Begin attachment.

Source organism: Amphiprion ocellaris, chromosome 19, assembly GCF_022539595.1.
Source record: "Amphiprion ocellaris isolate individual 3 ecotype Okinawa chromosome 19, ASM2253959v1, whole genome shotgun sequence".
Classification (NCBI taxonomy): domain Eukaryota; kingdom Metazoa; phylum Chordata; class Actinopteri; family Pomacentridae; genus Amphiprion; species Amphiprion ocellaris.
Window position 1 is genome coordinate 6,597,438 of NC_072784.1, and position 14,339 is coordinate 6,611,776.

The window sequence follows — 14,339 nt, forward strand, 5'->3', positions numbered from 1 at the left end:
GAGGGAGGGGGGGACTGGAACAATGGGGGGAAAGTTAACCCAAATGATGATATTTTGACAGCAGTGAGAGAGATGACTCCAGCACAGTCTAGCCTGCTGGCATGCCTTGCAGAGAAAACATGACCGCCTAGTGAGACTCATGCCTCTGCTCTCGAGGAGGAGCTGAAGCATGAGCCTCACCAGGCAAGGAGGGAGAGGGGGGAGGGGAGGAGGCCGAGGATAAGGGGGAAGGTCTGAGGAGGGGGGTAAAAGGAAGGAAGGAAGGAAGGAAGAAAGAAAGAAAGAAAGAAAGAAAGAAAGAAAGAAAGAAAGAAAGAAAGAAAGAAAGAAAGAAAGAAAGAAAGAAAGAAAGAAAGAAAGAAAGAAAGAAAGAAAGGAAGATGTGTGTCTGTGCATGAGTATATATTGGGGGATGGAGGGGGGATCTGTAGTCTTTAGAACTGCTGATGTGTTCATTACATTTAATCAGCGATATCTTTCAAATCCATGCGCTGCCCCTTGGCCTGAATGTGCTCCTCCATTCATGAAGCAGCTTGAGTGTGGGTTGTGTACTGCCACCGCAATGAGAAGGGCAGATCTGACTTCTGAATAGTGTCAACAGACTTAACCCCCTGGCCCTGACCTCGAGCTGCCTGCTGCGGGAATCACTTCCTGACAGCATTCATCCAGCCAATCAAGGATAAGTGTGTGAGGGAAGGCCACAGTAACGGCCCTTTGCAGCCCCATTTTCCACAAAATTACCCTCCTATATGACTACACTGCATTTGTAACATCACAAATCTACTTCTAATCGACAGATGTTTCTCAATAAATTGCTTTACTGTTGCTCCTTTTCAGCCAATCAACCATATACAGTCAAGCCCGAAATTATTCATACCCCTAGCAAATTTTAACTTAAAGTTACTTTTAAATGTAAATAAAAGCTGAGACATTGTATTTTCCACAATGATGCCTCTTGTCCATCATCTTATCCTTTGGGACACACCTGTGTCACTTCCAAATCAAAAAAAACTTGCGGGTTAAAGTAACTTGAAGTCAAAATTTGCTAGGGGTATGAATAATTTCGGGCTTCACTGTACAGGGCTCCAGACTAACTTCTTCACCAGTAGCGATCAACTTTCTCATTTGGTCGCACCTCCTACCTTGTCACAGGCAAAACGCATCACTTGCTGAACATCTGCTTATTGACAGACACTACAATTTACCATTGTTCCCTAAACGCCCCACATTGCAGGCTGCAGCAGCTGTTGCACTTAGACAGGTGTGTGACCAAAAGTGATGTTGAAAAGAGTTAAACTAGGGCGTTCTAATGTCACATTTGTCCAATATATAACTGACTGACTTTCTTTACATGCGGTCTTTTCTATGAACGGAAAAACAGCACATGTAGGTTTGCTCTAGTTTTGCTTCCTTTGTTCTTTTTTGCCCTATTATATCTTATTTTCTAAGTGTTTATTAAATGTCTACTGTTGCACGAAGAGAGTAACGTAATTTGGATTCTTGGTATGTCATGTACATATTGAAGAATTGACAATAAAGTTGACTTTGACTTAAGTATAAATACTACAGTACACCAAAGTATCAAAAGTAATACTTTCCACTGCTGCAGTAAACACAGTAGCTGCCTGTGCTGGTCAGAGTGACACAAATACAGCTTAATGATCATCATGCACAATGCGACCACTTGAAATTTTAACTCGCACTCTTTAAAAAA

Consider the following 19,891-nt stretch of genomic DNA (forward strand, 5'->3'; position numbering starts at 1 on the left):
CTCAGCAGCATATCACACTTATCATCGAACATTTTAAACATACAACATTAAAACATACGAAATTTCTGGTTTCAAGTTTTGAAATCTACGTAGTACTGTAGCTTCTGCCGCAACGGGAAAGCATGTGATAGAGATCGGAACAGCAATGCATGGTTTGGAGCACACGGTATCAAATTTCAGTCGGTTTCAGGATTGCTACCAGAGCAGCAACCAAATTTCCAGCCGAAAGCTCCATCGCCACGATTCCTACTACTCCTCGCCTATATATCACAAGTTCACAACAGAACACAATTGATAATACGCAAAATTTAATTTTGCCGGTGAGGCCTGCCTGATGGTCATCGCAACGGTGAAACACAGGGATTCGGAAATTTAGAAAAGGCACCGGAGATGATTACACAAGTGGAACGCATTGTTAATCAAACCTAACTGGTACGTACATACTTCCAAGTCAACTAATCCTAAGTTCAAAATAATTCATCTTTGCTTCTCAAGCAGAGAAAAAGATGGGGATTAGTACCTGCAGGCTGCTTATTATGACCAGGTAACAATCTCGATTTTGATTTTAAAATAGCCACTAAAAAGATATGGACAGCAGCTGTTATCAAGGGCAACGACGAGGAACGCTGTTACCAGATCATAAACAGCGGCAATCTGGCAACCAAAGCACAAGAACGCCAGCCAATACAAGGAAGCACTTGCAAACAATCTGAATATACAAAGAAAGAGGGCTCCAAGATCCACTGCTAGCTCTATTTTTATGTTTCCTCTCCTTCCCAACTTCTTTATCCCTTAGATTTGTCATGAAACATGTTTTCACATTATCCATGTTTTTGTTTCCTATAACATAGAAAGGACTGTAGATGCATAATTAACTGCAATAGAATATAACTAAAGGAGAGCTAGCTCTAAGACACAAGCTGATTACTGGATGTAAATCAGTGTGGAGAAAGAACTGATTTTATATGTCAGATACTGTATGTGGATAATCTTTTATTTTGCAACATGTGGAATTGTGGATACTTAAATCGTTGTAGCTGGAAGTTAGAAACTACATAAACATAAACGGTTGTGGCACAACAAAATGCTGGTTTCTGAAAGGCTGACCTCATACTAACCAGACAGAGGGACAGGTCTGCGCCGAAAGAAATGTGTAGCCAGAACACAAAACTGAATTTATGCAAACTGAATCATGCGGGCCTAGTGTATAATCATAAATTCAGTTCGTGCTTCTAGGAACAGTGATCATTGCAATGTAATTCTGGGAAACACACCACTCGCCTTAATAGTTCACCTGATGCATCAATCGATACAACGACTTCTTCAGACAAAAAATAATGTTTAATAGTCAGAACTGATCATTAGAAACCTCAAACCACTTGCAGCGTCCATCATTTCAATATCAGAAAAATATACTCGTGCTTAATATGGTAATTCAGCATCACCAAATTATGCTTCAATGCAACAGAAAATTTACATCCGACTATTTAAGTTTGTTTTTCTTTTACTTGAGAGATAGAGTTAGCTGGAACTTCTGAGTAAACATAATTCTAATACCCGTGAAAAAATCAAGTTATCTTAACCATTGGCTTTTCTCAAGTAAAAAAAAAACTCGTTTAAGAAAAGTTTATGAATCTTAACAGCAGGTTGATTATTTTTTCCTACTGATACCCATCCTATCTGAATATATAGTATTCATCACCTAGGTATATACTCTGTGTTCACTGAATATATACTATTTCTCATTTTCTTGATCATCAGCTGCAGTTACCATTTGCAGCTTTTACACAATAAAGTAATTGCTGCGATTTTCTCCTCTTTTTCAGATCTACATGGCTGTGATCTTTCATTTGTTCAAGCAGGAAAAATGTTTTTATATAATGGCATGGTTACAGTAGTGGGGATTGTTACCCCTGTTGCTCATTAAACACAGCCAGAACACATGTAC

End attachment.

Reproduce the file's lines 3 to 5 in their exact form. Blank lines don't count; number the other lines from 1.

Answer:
Classification (NCBI taxonomy): domain Eukaryota; kingdom Metazoa; phylum Chordata; class Actinopteri; family Pomacentridae; genus Amphiprion; species Amphiprion ocellaris.
Window position 1 is genome coordinate 6,597,438 of NC_072784.1, and position 14,339 is coordinate 6,611,776.

The window sequence follows — 14,339 nt, forward strand, 5'->3', positions numbered from 1 at the left end: